Connaughton’s layout has a sublimely simple elegance and an intuitiveness that moves you around with ease, sometimes taking you on short walks through the trees, sometimes alongside the forest’s stone walls. The thing is, the design works in harmony with the landscape. It throws one good hole at you after another, and it is done with such ease that you get to the end without even realising it. It’s effortless. The best holes are liberally scattered throughout the round… although anyone in the know will tell you that Portumna saves the best for the closing stretch. They’ll also tell you that this is a thoroughly playable course for all standards of golfer… although I will hastily add that you need to choose the correct tee. The Blues measure 6,334 metres, the Whites 6,149m, and the Yellows 5,521m. The Red tees (par 74) measure 5,169m. Choosing between White and Yellow is the big quandary: play Whites and you have five par-4s over 360m (four of them on the front nine); choose Yellows and you only have the first hole measuring 360m.

I am never a fan of providing a review of 18 individual holes, especially when they are as good as here, so I will instead talk about the highlights because – birdies and eagles aside – these are the holes you will remember most.

The Index 1 par-4 third is one of only two big doglegs here. It measures 396m from Whites and moves sharply right-to-left, with a towering oak anchoring the inside elbow. It is a perfect example of the space that exists on these airier middle-of-the-course holes. It is also in sharp contrast to the super par-3 fifth which drops down through a dense and tight corridor of pine trees for 177m. The 506m sixth is the longest of the par-5s, tucked up to the forest’s edge and driving blind over a crest as the hole drifts to the right over a swelling fairway. An old lime kiln sits behind the green which awaits below. The swells of the fairway can easily fool you.

The 335m par-4 ninth brings you back to the clubhouse. It has a well defended green, which slopes down to the right, with a bunker protecting that side.

The par-3 10th looks tame… but never go left as the drop-off is severe, and at 178m it requires a lot of club. There’s plenty of room to be short so take it.

At a mere 433m, the Index 18 par-5 12th is a 90-degree left-to-right dogleg where your driver can cause serious problems if you’re too long. Once again you find the deep forest chaperoning you and the pines reaching high above the tee box are beautiful.

The par-4 14th is Index 4 and just 335m. The green setting is the challenge here with three-and-a-half sides protected by trees. It sits in a shady dell and requires your best approach shot of the day… alongside the 16th.

The closing stretch is a perfect medley of holes: the very short par-4 16th hugs the forest from tee to green, the trees and old stone wall clinging to the right side. The green sits up high and is squeezed tightly between trees. Hit a safe tee shot to ensure a perfect angle to get at the flag.

The 17th is the famous par-5 and the only hole here with water. And what water it is! A blind drive over a ridge leads down to a smooth fairway that streaks towards the green. A lake curves along the right side and is a serious threat on all approach shots, especially as the green is tucked almost behind the water. The pines framing the background give it added zing and, at 495m, it is little wonder that it is Index 2… and the hole most talked about as Portumna’s ‘best hole’.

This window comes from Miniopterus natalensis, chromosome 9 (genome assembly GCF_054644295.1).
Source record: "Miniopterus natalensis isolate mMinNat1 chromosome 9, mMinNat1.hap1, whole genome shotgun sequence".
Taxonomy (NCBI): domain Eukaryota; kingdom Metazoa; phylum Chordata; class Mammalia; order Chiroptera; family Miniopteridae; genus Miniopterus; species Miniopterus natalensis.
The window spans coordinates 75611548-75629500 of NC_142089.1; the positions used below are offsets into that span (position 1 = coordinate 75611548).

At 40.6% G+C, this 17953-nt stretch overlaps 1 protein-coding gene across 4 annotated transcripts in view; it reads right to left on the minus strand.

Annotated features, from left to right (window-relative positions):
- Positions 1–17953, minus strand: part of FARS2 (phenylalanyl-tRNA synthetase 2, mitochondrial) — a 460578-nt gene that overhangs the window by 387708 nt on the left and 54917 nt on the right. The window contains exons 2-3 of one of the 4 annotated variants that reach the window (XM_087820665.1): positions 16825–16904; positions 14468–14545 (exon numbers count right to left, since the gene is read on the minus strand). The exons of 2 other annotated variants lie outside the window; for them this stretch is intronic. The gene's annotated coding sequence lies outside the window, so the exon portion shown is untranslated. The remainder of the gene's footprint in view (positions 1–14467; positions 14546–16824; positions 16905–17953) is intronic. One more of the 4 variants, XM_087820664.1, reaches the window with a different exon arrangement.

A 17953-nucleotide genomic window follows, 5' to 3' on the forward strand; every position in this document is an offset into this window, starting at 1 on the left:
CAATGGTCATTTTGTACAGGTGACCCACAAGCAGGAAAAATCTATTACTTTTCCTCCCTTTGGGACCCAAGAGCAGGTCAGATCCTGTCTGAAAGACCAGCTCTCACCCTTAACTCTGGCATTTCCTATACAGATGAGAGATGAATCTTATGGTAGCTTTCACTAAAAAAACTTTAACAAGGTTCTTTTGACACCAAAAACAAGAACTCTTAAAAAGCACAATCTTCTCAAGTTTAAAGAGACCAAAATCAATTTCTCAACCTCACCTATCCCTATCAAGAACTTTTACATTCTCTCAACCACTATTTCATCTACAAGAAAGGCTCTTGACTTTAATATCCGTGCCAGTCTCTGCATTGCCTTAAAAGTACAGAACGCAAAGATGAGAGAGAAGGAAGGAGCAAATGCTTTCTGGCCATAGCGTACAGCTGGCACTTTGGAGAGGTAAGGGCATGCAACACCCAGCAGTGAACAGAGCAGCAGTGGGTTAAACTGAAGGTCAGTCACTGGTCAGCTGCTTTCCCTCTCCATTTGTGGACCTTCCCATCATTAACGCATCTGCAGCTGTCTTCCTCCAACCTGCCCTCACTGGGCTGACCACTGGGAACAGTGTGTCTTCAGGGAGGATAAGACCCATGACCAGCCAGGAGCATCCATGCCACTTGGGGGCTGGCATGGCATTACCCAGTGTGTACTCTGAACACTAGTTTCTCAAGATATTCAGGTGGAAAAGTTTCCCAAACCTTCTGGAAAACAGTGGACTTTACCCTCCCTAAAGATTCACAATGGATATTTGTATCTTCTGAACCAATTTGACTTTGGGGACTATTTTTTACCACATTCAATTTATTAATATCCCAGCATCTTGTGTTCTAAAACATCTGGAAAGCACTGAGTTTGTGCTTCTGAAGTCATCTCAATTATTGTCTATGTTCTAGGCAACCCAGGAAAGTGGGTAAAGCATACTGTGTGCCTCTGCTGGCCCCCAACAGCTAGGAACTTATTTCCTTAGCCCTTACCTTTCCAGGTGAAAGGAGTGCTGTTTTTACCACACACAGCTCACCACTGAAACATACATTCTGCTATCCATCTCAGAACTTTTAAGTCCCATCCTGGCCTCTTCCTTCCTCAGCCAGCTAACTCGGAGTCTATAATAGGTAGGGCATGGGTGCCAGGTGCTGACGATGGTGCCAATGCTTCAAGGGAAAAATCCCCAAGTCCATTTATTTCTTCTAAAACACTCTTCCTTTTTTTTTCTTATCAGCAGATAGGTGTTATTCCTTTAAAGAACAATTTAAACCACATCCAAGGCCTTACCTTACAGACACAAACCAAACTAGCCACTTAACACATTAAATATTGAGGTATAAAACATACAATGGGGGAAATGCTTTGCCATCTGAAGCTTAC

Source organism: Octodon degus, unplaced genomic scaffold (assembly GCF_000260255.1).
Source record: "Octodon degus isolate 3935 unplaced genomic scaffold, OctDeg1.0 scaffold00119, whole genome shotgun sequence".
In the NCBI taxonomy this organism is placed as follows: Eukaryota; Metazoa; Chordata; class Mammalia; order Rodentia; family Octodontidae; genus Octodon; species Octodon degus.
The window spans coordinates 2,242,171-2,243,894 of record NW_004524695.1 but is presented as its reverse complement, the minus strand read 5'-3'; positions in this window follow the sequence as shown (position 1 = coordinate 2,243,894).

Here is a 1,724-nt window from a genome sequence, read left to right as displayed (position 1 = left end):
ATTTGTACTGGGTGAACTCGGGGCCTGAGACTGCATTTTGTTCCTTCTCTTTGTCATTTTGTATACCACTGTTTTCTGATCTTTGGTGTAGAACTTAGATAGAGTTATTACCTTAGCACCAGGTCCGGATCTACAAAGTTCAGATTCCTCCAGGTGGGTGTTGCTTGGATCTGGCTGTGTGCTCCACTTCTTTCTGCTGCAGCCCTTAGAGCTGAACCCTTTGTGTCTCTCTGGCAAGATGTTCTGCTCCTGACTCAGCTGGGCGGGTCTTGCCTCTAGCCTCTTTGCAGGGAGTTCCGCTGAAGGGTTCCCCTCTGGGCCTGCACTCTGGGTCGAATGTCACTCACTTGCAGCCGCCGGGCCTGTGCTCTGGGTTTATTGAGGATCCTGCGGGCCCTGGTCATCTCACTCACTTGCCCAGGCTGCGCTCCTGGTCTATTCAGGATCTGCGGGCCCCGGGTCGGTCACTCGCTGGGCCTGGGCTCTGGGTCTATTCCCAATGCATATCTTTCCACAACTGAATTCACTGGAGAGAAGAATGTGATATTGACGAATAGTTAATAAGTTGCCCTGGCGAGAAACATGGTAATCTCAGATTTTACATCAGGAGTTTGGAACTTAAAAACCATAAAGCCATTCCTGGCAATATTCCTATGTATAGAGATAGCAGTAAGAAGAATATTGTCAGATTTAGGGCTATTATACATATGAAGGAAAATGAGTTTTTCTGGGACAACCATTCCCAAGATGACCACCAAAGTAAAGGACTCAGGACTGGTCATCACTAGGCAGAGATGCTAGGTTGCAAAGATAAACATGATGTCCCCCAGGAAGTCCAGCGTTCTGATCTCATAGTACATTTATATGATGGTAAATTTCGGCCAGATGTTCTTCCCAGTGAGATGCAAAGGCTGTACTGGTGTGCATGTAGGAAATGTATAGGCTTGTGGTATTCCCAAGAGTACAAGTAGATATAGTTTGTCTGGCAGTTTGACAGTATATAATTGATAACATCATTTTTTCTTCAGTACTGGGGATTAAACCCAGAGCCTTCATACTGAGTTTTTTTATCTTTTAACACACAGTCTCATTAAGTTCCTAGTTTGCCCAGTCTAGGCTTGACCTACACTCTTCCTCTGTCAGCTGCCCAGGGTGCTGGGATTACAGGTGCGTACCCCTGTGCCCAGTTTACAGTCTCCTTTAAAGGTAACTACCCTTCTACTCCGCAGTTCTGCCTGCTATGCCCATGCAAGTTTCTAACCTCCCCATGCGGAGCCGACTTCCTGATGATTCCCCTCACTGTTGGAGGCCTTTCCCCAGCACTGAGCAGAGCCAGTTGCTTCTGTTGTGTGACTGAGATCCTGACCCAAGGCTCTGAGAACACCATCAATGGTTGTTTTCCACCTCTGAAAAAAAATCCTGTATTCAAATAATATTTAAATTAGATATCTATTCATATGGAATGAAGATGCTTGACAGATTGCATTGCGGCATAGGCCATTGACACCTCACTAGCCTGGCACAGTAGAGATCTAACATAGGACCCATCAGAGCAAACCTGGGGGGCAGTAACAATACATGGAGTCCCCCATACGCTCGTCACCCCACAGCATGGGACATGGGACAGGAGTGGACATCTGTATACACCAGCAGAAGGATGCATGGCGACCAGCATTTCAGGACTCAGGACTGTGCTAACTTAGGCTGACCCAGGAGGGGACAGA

A par-3 18th may not be to everyone’s taste but this 164m hole (Whites) plays from a high tee, across a dip, to a green benched into a steep slope. The green was upgraded in 2022, as it was seen as being too severe, and it delivers a fine finish. It is also bunkerless.

A few final things to note: green fees are excellent value (€45 mid-week during the summer for Golf Ireland members); the quality of the course is ever-improving; the driving range is about to undergo a major makeover; the food in the clubhouse is as good as I’ve eaten anywhere; and, finally, they have a piano in the entrance hallway should the mood take you… who knows what I might have composed if I’d made that hole-in-one.

Testimonials from Portumna
The first time I played here, I absolutely loved it. But what stood out for me was meeting a group of English golfers in the clubhouse who were touring the region. We got to talking and I asked how they rated the courses they had played. Their answer was emphatic: they had cancelled their final round at a course already played and rebooked to play Portumna. What’s more, one of them added, they would quite happily have spent the entire tour playing at Portumna. That says a lot about the quality and enjoyment on offer here. More recent comments from ‘X’ include:

Irish Golf Course Guide @golfcourseire I love it. It’s so good. Tough as hell, but so good. The greens are really good, but there are some really nice quirky holes & the deer of course. The people, the deer & the peaceful setting. 17 probably the favourite hole.

Mick Mehigan @mick_mehigan Love this golf course, every hole unique and memorable. Mature trees, stone wall perimeters, elevation changes, fabulous!!! 2 par-5s for me, the setting of the 12th hole is just beautiful. And the 6th hole is a real cracker.

MrWimblesJnr @Bogeyfree11 Played on their President’s Day last year on a smasher of a day. Was blown away by the layout – lovely track. Course was in mint condition, very welcoming staff and great grub. Par-5 17th my favourite on the day.

Ned Brophy @nedbrophy65 Really top course. Many great holes but the closing 3 are excellent.

Jackie Quinn @JackieQuinn2014 I love their greens, very subtle undulations and plenty of speed. I love the forest and the wildlife & I love the friendly welcome.

Vincent Liffey @somush It’s always in incredible condition. There are a few holes on it, though, that I’m not a fan of, in particular 12 and 16. But otherwise it’s always a nice day out.

Greatest 100 Golf Courses @DeTop100Courses Love Portumna. Might be the best value in Ireland. Holes 1, 3, 5, 6, 10, 14, 16, 17 and 18. All super. Great day out.

Mark Grant @MarkGrantkk71 Fantastic course. Love the new 18th.